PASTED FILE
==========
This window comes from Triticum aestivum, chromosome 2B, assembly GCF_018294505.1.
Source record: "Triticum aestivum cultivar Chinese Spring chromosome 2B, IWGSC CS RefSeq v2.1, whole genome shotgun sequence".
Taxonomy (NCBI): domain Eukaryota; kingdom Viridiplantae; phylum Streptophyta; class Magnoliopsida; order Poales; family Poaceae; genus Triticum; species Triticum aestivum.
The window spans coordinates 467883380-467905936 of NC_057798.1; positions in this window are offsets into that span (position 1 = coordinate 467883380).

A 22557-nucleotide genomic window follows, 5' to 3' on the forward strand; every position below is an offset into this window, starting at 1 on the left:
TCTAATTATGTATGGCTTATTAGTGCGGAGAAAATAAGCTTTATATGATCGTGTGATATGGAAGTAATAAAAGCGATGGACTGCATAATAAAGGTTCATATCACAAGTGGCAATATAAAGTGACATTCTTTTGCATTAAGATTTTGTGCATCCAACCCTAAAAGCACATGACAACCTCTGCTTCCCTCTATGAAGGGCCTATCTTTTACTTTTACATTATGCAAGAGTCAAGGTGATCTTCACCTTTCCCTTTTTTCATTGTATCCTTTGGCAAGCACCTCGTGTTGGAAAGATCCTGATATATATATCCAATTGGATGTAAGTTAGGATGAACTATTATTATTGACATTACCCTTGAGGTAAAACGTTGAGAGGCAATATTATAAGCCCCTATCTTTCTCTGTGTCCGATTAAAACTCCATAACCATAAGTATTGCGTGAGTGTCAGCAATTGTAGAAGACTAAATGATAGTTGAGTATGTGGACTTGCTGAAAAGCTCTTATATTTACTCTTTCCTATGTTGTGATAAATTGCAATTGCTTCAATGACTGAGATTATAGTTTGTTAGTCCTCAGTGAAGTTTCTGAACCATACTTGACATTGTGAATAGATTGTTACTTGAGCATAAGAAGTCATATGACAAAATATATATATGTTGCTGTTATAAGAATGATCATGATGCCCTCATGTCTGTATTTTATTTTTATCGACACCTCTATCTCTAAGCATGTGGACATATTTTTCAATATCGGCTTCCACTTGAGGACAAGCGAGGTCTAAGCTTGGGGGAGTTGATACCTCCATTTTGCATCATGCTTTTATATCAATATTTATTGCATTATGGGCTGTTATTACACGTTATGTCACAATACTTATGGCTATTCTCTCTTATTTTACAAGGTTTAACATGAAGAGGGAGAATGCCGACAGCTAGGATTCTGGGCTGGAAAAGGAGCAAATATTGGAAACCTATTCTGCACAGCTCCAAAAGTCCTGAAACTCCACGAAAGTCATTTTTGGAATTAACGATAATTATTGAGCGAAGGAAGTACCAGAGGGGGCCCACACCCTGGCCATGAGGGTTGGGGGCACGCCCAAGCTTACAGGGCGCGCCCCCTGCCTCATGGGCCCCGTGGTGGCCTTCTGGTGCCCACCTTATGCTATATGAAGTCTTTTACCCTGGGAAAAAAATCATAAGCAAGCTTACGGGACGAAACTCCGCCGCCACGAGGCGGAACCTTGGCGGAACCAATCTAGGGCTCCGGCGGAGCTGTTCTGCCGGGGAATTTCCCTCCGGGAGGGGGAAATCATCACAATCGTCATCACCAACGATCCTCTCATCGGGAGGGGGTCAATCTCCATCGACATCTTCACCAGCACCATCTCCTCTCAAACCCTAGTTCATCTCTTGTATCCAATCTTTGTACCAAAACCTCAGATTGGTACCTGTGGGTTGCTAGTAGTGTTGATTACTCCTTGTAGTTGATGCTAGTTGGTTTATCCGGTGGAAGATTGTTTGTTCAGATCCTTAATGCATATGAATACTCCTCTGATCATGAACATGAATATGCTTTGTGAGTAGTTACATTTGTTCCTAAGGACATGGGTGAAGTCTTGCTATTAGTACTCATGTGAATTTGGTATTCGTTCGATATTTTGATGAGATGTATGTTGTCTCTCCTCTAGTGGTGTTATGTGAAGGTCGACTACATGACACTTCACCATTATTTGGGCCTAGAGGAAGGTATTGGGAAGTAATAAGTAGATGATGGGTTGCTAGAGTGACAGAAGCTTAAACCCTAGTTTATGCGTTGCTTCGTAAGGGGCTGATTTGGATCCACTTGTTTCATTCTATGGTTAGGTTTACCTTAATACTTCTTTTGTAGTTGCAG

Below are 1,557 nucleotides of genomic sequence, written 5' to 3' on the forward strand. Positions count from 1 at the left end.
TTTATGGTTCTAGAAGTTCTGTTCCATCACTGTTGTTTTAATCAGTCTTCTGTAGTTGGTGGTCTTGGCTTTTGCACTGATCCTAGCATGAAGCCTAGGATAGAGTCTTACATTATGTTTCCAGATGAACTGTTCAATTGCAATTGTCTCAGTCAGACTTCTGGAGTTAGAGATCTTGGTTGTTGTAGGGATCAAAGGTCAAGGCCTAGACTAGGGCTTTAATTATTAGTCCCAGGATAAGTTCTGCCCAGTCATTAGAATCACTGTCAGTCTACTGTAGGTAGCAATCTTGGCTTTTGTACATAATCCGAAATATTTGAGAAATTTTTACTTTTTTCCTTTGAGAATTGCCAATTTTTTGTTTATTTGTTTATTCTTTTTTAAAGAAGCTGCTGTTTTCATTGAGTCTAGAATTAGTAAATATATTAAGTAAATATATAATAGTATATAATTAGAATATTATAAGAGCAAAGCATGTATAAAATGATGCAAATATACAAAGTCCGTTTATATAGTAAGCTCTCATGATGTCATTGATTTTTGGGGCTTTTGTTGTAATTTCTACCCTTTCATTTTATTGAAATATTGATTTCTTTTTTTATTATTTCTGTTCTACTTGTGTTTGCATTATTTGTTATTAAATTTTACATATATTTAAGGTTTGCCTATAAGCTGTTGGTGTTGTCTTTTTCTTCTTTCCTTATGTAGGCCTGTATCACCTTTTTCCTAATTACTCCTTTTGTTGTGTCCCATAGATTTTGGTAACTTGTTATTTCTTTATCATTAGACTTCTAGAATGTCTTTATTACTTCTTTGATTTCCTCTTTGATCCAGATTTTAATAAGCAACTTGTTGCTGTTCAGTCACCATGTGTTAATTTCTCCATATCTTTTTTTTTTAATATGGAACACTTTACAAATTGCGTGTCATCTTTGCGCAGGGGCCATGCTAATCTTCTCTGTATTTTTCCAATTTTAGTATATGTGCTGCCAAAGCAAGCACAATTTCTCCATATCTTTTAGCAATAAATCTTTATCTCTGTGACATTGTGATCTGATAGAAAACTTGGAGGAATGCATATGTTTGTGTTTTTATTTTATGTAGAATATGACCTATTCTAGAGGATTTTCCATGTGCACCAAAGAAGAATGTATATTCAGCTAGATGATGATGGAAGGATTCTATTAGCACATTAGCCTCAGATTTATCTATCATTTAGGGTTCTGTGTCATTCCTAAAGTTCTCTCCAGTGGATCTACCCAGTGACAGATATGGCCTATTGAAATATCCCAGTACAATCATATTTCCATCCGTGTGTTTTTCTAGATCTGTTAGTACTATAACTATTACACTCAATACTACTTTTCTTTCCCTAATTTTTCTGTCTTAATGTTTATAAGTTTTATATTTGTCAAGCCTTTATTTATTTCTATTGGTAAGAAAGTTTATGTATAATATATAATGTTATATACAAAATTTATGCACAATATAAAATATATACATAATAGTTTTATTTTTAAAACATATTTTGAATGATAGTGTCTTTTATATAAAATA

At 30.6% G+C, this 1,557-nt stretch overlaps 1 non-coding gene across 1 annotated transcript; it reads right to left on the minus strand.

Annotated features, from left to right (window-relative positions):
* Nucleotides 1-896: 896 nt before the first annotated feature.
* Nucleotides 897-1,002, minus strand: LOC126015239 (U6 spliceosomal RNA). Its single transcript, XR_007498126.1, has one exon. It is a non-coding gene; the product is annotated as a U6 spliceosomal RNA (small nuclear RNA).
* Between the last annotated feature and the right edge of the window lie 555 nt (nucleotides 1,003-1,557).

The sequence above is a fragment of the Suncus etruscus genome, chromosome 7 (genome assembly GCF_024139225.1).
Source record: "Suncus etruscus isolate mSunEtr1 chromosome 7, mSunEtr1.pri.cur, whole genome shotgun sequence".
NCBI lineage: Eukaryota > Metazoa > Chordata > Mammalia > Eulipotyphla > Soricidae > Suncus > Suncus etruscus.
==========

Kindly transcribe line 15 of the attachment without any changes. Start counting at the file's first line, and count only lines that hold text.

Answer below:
Source record: "Suncus etruscus isolate mSunEtr1 chromosome 7, mSunEtr1.pri.cur, whole genome shotgun sequence".